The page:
Afghanistan has been devastated by decades of occupation and civil war. Extreme poverty is the daily reality of the majority of the population. Persons with disabilities are among the most vulnerable in Afghan society. Partner organisations know the local context, speak the language and are in a good position to improve the lives of persons with visual or other disabilities.
SERVE intensified cooperation with the Ministry of Health, International Assistance Mission (IAM) and Comprehensive Health & Education Forum (CHEF). Around 900 people received eye surgery by or through SERVE’s intermediation, including 107 children with complicated eye problems. Over 25,000 people received treatment for eye diseases. More than 57,000 people received information on hygiene and how to prevent eye problems. SERVE prescribed nearly 5,800 reading glasses and 1,800 other spectacles. 403 employees of hospitals and clinics were trained to recognize and to refer eye problems or to administer simple treatment. 153 teachers were trained to do basic eye tests in children. 1,730 children were referred for eye treatment or glasses.
The SERVE-programme for rehabilitation and inclusive education achieved his objectives. 427 pupils with various impairments entered inclusive education or preparation training. 164 students with visual impairments received training in Braille, Orientation & Mobility and daily living skills. 28 volunteers were trained to rehabilitate children and adults with disabilities. 419 persons with disabilities were rehabilitated, 56 people got a work experience place or started a business. SERVE played an important role in getting legislation adopted by Parliament in favour of persons with disabilities.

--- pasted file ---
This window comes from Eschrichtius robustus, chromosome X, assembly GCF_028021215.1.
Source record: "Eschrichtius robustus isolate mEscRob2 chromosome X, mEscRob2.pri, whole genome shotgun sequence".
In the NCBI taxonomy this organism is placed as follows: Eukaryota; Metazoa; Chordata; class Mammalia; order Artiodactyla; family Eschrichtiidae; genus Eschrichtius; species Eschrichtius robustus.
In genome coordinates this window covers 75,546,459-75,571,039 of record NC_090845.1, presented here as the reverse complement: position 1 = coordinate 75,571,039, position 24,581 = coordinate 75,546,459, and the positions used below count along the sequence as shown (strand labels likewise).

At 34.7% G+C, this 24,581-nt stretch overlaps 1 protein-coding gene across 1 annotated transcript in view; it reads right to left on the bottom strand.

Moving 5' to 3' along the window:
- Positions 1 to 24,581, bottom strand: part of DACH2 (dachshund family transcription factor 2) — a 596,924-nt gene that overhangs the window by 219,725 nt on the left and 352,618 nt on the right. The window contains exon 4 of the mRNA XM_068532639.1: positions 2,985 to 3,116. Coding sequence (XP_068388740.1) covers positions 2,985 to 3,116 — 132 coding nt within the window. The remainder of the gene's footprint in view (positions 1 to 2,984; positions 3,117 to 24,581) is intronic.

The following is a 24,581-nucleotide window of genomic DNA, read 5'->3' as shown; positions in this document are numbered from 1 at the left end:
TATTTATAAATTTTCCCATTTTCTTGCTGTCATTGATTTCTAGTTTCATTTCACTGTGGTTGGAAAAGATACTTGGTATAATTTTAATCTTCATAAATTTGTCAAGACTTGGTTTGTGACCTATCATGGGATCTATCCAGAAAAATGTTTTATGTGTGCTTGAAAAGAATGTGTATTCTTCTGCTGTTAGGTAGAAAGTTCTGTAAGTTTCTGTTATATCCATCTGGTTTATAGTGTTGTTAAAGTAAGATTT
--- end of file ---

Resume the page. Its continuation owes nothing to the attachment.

The eye care programme from CHEF started much slower than planned. Finally, in August 2010, the first patients were operated. The run-up was arduous, but ultimately worthwhile. The project has become fully part of the public hospital in Fayzabad and is now under government responsibility as well as the board of the hospital. This means that, after the end of the project, staff and activities will be financed by the operator and the government. CHEF has already acquired a place in the National Commission that is developing an eye care policy. In 2011, targets were surpassed: 332 cataract operations and 6,200 eye treatments were done. One ophthalmic nurse was trained.
IAM started its ophthalmic training centre later than planned, due to bureaucratic obstacles.
Eye care organisations shared experiences with small payments by patients for the delivered care. That's not obvious in Afghanistan, because the government wants to offer health care services for free. Exceptions are only possible after long negotiations. On the other hand, these experiments are important because the population expects free health care, while funding is needed to make these services sustainable.
In the coming years, SERVE will focus even more on training existing health care workers and less on the provision of eye care. When this transition is successful, a major step will have been taken towards further preservation of eye care in the countryside. After the duration of the project in Fayzabad, eye care services in the hospital will be taken over by existing partners, resulting in a successful model for eye care in district hospitals and local hospitals in Afghanistan.